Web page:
1. Launch or go to the Admin app
  2. Choose the Users tab
  3. Select the appropriate user OR press the + icon
  4. Edit the user form (see screenshot for admin user)

  5. Press Save to store the changes


A few notes regarding user data storage:

  • Passwords — Passwords are stored with a one-way MD5 hash (without salt). This makes them impossible to decrypt, but still vulnerable to dictionary attacks or password guessing.
  • User Removal – Users can be removed by deleting the corresponding file from storage, but this is discouraged. Instead, use the Enabled checkbox instead.
  • Storage Location – The user objects are normally found in the local plug-in, with each user stored as user/[identifier]. The proper security precautions for this path are outlined in the security notice below.

Security Notice

  • Protect Password Hashes — Although the actual password cannot be retrieved from a password hash, it is still possible to login (or change password) using only a user name and a password hash. This is due to the workings of the HTTP Digest mechanism.
  • Disable User read Access — Due to the unsafe nature of the password hashes, all read access to the /user/** storage path or the corresponding /storage/plugin/*/user/** must be limited.
  • Disable User write Access — Anyone with write permissions to /user/** (or the file system) can reset any user password or assign users to the admin role.

3.5 Roles & Access Control

All access control is assigned via roles. Each role provides an access control list, detailing a list of storage paths and the corresponding permissions. The permission names and their meanings are the following:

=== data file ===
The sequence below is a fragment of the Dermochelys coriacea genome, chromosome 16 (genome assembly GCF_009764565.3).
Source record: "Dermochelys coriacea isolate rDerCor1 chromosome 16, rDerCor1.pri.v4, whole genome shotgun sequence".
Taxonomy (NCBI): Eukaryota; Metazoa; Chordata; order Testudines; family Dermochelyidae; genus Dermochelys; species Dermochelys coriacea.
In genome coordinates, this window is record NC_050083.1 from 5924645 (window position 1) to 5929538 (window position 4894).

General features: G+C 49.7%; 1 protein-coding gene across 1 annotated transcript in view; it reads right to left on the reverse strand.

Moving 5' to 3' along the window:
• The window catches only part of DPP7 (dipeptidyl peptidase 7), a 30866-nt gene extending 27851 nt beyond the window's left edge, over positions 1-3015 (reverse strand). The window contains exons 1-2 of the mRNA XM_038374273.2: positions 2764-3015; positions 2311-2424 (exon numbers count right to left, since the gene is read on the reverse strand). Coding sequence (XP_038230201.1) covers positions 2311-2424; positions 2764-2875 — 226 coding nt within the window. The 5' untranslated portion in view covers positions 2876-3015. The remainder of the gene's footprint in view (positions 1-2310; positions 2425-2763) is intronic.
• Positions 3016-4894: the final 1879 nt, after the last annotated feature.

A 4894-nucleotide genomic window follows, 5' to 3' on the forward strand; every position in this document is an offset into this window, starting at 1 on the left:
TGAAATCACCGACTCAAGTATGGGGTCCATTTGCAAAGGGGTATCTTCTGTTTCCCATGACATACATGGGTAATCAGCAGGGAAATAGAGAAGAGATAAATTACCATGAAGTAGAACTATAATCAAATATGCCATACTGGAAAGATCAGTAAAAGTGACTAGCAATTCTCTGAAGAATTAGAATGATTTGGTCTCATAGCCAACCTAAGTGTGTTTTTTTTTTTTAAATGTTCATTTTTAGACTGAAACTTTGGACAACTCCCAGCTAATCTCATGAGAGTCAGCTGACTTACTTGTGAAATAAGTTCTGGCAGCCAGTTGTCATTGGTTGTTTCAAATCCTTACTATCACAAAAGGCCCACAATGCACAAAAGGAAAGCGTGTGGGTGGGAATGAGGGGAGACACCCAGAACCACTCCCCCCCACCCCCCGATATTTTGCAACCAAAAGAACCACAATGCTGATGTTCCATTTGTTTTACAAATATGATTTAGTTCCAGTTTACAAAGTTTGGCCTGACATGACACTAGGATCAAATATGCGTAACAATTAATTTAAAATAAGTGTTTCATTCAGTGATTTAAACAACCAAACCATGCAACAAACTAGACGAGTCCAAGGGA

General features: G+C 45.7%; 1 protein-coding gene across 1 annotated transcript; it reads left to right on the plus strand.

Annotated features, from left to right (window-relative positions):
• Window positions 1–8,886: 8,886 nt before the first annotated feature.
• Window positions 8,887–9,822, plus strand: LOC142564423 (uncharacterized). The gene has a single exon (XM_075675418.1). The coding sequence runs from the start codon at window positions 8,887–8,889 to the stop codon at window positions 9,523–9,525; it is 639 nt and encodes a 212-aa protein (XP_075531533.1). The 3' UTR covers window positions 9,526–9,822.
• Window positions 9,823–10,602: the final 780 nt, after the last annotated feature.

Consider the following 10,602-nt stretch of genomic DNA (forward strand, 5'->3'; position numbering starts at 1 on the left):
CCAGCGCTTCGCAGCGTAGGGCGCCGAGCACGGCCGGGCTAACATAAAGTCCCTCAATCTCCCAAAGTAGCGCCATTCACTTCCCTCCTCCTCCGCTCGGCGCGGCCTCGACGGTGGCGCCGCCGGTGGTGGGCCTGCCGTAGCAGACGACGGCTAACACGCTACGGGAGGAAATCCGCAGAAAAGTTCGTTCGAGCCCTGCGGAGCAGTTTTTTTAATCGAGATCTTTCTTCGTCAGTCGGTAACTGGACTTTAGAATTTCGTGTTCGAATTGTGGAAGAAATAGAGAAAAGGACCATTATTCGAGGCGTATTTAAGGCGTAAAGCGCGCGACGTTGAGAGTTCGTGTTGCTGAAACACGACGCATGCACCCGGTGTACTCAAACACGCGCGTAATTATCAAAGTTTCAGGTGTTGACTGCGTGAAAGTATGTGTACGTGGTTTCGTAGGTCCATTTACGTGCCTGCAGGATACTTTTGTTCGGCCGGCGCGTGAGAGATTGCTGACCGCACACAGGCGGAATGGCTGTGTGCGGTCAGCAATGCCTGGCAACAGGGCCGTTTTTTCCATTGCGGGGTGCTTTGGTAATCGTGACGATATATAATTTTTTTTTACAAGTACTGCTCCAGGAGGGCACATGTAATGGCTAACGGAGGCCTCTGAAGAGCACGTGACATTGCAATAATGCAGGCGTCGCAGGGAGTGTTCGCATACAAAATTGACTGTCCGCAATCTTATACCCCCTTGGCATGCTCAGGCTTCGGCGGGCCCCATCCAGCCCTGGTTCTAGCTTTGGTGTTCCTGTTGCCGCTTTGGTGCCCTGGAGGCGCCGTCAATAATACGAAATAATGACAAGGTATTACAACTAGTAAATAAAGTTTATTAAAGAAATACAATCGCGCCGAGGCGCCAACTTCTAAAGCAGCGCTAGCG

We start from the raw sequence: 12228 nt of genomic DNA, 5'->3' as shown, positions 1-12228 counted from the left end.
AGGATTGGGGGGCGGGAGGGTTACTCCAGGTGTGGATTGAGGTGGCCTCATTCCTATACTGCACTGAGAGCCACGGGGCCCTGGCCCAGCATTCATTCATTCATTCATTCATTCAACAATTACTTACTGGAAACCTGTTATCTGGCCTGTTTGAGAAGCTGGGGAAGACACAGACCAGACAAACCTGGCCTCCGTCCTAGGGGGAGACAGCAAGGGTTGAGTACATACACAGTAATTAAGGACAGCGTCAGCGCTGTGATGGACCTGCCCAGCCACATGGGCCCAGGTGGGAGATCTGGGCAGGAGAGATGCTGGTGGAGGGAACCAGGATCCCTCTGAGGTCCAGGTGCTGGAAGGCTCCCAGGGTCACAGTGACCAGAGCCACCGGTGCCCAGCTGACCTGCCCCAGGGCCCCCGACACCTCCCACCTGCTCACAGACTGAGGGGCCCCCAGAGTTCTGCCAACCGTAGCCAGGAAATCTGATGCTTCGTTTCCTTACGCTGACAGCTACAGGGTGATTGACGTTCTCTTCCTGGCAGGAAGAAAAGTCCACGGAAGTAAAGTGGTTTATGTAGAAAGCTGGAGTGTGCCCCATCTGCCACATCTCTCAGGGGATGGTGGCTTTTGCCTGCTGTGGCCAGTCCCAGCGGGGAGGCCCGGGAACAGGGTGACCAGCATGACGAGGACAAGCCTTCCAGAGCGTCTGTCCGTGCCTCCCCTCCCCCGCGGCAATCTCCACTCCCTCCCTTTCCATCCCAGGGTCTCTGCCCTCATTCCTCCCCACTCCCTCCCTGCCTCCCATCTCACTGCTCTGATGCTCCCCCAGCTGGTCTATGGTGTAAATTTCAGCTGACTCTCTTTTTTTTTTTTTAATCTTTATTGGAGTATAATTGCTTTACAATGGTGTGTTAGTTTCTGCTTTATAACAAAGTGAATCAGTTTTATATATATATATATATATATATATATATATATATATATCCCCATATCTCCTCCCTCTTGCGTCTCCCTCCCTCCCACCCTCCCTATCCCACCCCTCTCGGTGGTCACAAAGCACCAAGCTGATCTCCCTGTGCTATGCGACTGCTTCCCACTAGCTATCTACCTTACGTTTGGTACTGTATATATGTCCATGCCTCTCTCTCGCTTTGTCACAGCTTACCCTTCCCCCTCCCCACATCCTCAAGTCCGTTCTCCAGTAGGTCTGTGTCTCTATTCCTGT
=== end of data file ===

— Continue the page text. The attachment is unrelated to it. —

Multiple roles may be assigned to each user, providing the user will the union of the role permissions. Roles can also be automatically assigned to users via the auto property:

Security Notice

  • Disable Role write Access — Since the role objects contain the access control lists, any user with write access to a role object can provide full system access to users with that role. Even read access to role/** should be limited.

3.6 Role Management & Storage

Roles are currently created and modified without any admin tools. The role objects can be found in storage as role/[identifier]. See below for an example role properties file:

# General properties
id = demo
type = role
name = Demo
description = Provides access to the demo app and procedures.

# Access array
access.0.path = app/demo
access.0.permission = read
access.1.path = procedure/Demo.**
access.1.permission = read

The configuration for the access array (the access control list) supports the following properties:

Permissions can be checked on all object access via the built-in procedures or web services. Additional permissions can be checked programmatically via the system/user/access procedure.

3.7 Security Checklist

Before installing a RapidContext server in production environment or on a server reachable from an external network (Internet), please check the following: